Mr Aidoo said any country that valued the development of its people ought to incorporate a sense of patriotism and national unity and entreated Ghanaians not to allow race, religions and ethnicity to divide them.
Some of the participating schools including Senior High ones in the march past were presented with prizes.
Mrs Freda Prempeh, Member of Parliament for Tano North Constituency, has called for an extension in maternity leave for mothers to regain their potentials.
She said the three months stipulated leave granted expectant and nursing mothers was not enough for them to recover well.
Speaking to Moonlite News in a telephone interview to mark this year’s celebration of the International Women Day, Mrs Prempeh said all inclusive effort was needed to tackle cultural and traditional issues affecting women.
The International Women Day, which falls in March 8, every year is a day set aside by the United Nations (UN) to champion the course of women in highlighting the role they played in nation building.
Globally, the day is celebrated under the theme “inspiring change” but Ghana has chosen the theme “equality for women is programme for all through total inclusion”.
Mrs Prempeh emphasised that “child bearing is a responsibility women undertake on behalf of humanity and every woman deserve to take enough rest to recover and regain her full health and potentials and have more time for the baby”.
She observed that though women constituted 52 percent of national the population, yet decisions affecting them were mostly taken without adequate input from women.
The Member of Parliament stressed that women played critical role as effective peace advocate, managers of the family and intermediaries in conflict resolution.
But Mrs Prempeh regretted that Ghana was making slow progress in recognizing and ensuring the quality and representation of women in decision making.
She noted that in order to bridge the gender equality gab through affirmative action, the issues of quotas and reserved seat for women to contest ought to be addressed and it was important to identify and solve certain problems women faced in all endeavours.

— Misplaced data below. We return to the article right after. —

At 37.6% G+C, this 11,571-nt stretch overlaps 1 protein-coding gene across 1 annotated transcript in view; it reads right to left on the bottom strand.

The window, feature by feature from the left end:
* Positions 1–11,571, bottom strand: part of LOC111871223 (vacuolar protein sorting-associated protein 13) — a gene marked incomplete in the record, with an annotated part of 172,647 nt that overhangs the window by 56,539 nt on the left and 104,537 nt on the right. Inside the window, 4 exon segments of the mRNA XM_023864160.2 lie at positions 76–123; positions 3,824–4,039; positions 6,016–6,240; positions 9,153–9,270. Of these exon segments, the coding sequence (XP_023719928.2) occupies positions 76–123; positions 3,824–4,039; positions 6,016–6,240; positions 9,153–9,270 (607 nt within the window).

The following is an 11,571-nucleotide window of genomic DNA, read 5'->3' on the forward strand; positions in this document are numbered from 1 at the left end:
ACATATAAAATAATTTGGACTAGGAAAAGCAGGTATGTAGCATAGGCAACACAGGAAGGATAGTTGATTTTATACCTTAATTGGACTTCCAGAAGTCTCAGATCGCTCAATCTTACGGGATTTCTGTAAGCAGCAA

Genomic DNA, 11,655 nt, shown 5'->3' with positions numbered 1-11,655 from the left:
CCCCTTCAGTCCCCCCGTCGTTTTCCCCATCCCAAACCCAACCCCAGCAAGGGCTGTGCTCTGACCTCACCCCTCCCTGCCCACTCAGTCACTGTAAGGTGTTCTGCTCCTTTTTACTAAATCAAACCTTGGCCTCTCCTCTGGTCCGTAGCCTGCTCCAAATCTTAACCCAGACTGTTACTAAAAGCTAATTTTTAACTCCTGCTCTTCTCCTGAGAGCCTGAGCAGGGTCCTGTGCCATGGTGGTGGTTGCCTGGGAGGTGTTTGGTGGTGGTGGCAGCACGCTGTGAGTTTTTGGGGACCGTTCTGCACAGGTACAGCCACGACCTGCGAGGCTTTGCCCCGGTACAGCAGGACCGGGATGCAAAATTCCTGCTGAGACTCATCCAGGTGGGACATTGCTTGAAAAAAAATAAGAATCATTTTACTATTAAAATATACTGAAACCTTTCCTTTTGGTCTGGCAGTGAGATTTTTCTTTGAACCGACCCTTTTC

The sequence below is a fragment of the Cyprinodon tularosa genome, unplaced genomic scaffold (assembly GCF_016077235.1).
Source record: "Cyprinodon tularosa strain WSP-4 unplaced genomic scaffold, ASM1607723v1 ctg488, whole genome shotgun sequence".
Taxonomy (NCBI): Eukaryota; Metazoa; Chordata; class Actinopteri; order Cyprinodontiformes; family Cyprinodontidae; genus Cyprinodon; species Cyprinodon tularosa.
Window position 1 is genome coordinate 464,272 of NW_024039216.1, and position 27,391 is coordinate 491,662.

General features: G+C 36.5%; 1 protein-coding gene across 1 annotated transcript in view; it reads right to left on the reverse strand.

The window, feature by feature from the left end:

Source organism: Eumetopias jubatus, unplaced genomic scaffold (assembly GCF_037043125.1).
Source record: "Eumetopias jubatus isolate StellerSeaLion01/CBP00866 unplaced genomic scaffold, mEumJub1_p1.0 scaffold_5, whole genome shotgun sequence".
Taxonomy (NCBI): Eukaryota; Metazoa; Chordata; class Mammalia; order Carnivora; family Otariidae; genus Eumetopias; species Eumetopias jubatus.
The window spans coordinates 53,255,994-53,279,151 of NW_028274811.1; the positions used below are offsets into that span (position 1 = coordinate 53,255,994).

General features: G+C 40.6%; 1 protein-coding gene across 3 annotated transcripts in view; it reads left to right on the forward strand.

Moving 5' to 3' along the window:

Mrs Prempeh suggested that reserved seat at the various Metropolitan, Municipal and District Assemblies (MMDAs) and Parliament ought to be created and competed for by only women indicating that the 50 percent of the 30 percent of the government appointees at the MMDAs should also be reserved for women and supported by law.
She appealed to the Ministry of Women and Gender to expedite action on the Affirmative Action Bill
The Right Reverend Dr Festus Yeboah-Asuamah, Anglican Bishop of Sunyani Diocese has advised Christian women to satisfy their husbands sexually to sustain marital happiness and comfort.
He expressed concern that some women had engage themselves with religious activities to the extent that they did not even have time to satisfied their husband sexually.
This habit, the Bishop noted was a contributory factor that had led many men to go into sexual promiscuity tearing homes and families apart.
Rt Rev Dr Asuamah-Yeboah gave the advice when he addressed the first diocesan Mother Union Conference of the Sunyani Anglican Diocese in Sunyani.
Under theme “women you are the pillars of the family and the church”, the conference was attended by members from Nkoranza, Atebubu/Amantin, Kintampo Berekum and Dormaa-Ahenkro.
Rt Rev Dr Asuamah-Yeboah emphasised that Christianity is a way of life and that women who failed to perform their sexual responsibility sinned against God and their husbands.
“This does not mean men should also over-stretch their wives in sex”, he quickly added.
The Anglican Bishop observed that maintaining a peaceful family was the responsibility of both spouse and appealed to women not to shoulder such obligation on husbands only.
Rt Rev Dr Asuamah-Yeboah noted that as poverty was a root cause of family disorderliness women also ought to engage in useful economic activities to support in the financial needs of the family.
Mrs Felicia Yeboah-Asuamah, Diocesan President of the Union emphasised that the proper upbringing and development of children was a shared and collective responsibility.
She said children could grow and become useful adult in society depended on the kind of moral, spiritual and educational training they might go through.
Mrs Yeboah-Asuamah advised women who abuse their husbands in public to refrain from such behaviour but ensure that they exercise self control and be slow in anger.
This she observed would sustain the interest of their husbands to remain in the home and support them in household chores.
The Sunyani Polytechnic Alumni Association has appealed to the government to speed up processes in transforming polytechnics into University education.